Interviewing just over 1,000 subjects over a ten year period, she asked each person about their gender, race, economic status and other often mundane specifics of their daily past lives as they recalled them in 500 B.C, the 1st century A.D., 500 A.D. and 1500 A.D. What Dr. Wambach’s data found was that the information she obtained proved to be remarkably consistent with what demographers know of the ancient past. For instance, as the majority of Dr. Wambach’s subjects were women (by about a 3-to-1 ratio) and working from the premise that most people would be unlikely to imagine themselves to have been a member of the opposite sex, there should have been a disproportionately higher number of individuals remembering themselves to have been females rather than males in a past life. Instead, she was surprised to find a large number of women remembering past lives as a man (along with a smaller number of men remembering past lives as women) that when tallied resulted in a biologically accurate 50/50 ratio of men to women throughout every time period recorded. If these ‘memories’ were based upon pure imagination, such a consistent male/female ratio should be impossible to achieve, suggesting a high number of authentic past life memories existed within her sampling. Additionally, social classes proved to be in line with demographic studies as well: Dr. Wambach had her subjects recount whether they were poor, middle class, or upper class in a previous life, presuming that a disproportionate number of subjects would opt for more interesting or affluent lives, which would strongly suggest the “memories” were manufactured. To her surprise, however, most subjects recalled having lived rather ordinary and even drab lives, often in desperate poverty. In fact, fewer than 10 percent of her subjects recalled living an upper class lifestyle, and about a quarter to a third recalled being artisans or merchants (middle class) in a previous incarnation, which corresponded very closely to sociological studies from the various periods in history she covered. Her data, then, on top of demonstrating an inexplicable consistency when compared to accepted scientific expectations, also destroyed the commonly held notion that most people recall living past lives as famous or wealthy people (the Napoleon syndrome).
Other details proved to be accurate as well. Subjects frequently described architecture, clothing styles and even the coinage in use that was consistent with what archeologists know of the past. Even mundane details such as types of footwear used, eating utensils, primary diet and the methods used to cook their food—details a would-be hoaxer would be unlikely to consider—were also consistent with the known historical record, forcing her conclude that either one of the most wide-spread and carefully maintained hoaxes was afoot, or that just maybe people really do live more than one life.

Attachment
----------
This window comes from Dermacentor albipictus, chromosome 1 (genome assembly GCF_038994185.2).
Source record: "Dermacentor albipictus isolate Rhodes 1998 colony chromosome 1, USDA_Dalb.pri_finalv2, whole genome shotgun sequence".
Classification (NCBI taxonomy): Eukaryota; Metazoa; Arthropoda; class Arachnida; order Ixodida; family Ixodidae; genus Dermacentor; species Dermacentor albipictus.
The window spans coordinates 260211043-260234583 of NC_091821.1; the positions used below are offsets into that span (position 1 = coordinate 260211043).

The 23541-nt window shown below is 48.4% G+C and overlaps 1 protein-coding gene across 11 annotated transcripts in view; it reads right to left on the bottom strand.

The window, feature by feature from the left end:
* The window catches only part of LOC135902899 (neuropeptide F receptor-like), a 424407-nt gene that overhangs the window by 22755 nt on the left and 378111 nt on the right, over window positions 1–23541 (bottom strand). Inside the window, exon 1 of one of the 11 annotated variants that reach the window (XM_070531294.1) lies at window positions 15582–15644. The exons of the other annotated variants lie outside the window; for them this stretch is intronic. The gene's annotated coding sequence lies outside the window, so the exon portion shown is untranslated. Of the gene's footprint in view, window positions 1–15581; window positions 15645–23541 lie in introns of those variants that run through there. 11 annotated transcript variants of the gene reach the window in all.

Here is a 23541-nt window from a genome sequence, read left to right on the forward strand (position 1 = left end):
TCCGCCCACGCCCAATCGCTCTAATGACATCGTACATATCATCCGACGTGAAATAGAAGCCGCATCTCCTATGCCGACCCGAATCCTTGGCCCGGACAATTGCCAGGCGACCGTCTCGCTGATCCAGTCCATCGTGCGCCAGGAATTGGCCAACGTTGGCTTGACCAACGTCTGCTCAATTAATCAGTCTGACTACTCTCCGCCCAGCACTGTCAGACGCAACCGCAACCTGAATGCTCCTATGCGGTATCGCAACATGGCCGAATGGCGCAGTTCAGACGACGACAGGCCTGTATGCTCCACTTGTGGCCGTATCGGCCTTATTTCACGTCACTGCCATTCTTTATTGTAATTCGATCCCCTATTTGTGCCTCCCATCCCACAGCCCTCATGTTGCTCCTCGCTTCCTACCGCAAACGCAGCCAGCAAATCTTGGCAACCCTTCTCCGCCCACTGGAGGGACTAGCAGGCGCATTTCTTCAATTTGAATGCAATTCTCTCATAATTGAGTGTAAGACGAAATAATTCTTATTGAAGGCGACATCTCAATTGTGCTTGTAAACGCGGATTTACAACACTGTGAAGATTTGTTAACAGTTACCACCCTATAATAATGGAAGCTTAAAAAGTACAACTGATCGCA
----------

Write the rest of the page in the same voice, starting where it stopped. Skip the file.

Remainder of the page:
7. Hypnotic Regression
Probably the best known type of evidence for reincarnation and the type most people think of when considering the subject is that which comes from hypnotic regression. In this controversial technique, subjects are hypnotized and led back through their present life to childhood before being asked to go to a “time before” their present life and describe what they see and experience. Often, subjects are able to recall extremely specific and precise personal details of their past lives such as full names, place of residence, occupations, names of spouses and family members, and other pertinent details of an alleged past life (sometimes even to the precise street address at which they previously resided) many of which frequently prove to be historically, culturally or geographically accurate. (The celebrated Bridey Murphy case of the 1950’s is perhaps the best known example of this, though it was later roundly debunked by the scientific community.) Unfortunately, while most of these cases prove to be imbued with enough detail to make them plausible as past life memories, none has proven to be irrefutable proof of reincarnation as there are almost always a few erroneous details thrown in among the verifiable facts to cast doubt on their authenticity. Additionally, there is a proven phenomena known as cryptomnesia—which is the tendency to read a book or watch a movie and then forget having done so, only to have the fictional but forgotten story recounted later as a “past life” memory—to take into account, so while hypnotism is the most prevalent type of evidence for multiple rebirths available, it if far from the best evidence available.